Other parts of this series:
You’ve probably heard of, or even experienced, the popular team-building exercise, Trust Fall. In this game, a person deliberately allows themselves to fall backward, trusting that their partner catches them. Simple, right?
Let’s consider another aspect of the exercise. Imagine that your partner is much smaller than you. You may trust that the person will reach out to catch you, but are you confident in their strength or ability to lift you up?
As governments work to build a new social contract with citizens in the digital era, it’s important to consider the distinction between trust and confidence – and work to build both.
Design for trust. Build with confidence.
Digital services and data sharing is often measured in terms of levels of trust. Trust in something or someone is often the product of a collection of experiences over time. But perhaps the more relevant issue is how much confidence people have in the competency of a government agency to perform its duties.
Confidence, on the other hand, is variable, contextual, personal and more easily expressed in the value delivered. A low level of confidence may be sufficient for a digital transaction or data exchange to occur if the perceived value outweighs the risk. More importantly, it is possible for a service or exchange to occur based on relative confidence, even when there are doubts concerning mutual trust.
For example, consumers may not have a high level of trust in commercial businesses. After all, it’s often a buyer beware relationship. But they are confident that by allowing businesses to store credit card information and other personal information on digital platforms, these businesses will use it to offer value through convenience and personalised services.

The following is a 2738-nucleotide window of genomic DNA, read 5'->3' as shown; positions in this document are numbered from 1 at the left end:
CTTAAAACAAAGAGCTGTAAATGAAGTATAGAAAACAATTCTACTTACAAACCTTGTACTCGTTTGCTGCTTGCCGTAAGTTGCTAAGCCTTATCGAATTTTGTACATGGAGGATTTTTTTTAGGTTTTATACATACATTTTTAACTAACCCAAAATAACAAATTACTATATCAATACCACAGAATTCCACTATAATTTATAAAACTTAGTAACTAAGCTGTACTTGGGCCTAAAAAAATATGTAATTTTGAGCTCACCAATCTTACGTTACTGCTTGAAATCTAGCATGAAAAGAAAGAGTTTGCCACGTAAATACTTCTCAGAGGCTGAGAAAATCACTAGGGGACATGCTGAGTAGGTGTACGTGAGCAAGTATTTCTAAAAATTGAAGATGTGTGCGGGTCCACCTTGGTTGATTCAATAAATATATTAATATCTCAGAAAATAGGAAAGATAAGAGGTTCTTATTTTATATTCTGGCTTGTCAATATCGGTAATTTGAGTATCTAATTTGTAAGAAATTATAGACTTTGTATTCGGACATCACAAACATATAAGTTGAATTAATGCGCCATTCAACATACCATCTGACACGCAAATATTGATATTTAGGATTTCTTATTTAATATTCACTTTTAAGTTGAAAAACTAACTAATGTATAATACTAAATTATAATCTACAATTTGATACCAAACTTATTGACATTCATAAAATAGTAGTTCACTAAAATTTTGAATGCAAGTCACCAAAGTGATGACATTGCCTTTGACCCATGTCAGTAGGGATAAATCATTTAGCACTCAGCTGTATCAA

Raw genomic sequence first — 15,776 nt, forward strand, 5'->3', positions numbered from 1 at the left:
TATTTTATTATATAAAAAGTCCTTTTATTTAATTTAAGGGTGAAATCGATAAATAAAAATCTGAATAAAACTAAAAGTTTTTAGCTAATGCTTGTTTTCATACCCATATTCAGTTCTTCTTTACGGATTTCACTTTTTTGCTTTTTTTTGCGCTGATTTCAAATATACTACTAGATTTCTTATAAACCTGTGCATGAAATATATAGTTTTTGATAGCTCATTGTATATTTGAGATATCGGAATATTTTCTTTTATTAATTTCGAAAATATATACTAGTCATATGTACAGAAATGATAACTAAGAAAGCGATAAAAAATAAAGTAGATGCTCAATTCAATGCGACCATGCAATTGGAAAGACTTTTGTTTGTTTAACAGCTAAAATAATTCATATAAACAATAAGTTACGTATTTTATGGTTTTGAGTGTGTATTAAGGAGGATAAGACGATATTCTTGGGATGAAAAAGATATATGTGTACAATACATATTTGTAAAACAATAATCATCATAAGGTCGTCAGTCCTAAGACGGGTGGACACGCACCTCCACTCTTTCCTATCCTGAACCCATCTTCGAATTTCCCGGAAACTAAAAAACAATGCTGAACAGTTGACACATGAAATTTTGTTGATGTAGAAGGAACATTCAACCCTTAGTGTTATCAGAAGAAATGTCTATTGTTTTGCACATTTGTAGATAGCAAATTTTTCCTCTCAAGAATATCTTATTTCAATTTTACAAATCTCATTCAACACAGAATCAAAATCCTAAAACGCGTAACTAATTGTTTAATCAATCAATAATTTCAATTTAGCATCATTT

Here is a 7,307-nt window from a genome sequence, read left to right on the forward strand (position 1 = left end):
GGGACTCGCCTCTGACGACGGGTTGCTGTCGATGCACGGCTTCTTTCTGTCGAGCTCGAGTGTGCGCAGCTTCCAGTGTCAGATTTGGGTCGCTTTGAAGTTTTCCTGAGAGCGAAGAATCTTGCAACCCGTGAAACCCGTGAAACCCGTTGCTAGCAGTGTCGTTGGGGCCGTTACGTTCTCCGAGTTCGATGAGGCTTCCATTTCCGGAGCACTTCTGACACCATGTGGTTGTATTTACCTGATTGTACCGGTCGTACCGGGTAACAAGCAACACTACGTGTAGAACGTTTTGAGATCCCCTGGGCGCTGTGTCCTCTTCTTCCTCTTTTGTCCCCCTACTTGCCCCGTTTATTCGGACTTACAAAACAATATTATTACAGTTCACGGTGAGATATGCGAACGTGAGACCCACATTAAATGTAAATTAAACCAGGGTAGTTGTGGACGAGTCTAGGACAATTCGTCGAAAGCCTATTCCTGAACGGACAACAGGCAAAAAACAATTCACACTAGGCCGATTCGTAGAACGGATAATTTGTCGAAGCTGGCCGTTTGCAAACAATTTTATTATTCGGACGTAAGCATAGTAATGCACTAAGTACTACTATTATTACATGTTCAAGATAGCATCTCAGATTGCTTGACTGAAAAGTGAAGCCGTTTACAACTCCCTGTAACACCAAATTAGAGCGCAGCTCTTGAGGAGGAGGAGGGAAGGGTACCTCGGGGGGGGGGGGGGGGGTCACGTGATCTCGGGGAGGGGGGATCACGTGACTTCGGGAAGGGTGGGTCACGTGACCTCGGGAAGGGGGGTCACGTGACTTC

Creating value-based public services
A recent Accenture global citizen survey found that 62 percent of citizens expect public service organisations to use innovative technologies and solutions to improve service delivery. Yet, they don’t trust how agencies use their personal information.
To overcome this challenge, public agencies might benefit from taking a value-based approach to digital services. Public agencies have a duty to ensure people do not unknowingly harm or disadvantage themselves by sharing information about themselves. This illustrates the mutual obligation principle when considering personal data-sharing as a component within a new social contract for the digital age.
Rather than solely aiming for the high bar or a trusted relationship, government agencies should instead focus on giving people confidence at each and every interaction. In other words, the value of digital engagement and data sharing should be both understood and experienced.
This requires a logical separation of (1) the transactional components of government service delivery and (2) the high value, human interaction-based services needed to address the complexity in people’s live. Their confidence in a digital service offer will influence how they consume the service, even when it doesn’t align with the level of trust they have in the service provider.
Experience influences behavior
When dealing with complex problems where human interaction is paramount, people’s level of trust in the service provider will influence their behaviour within the service system. People with complex problems can and will still consume transactional services. Trust can build over time with positive transactional service experiences. With trust, better outcomes will follow.
A simple illustration is someone required to regularly report income and job search activity. The person finds the easy-to-use mobile application convenient as the immediate feedback they receive provides them with confidence they have complied with their obligations. They may still lack trust through concerns the information they provide is shared with other agencies for background compliance checking. The more they use the mobile application without negative consequences, their trust in the agency can grow.
Public leaders can start regaining public trust by creating an environment of confidence in the capability and intent of their agencies to fulfill their obligations. In customer service literature, this is called “moments of truth.” In the digital world, these confidence-building moments of truth are crucial for restoring public trust in government to deliver the services that people need.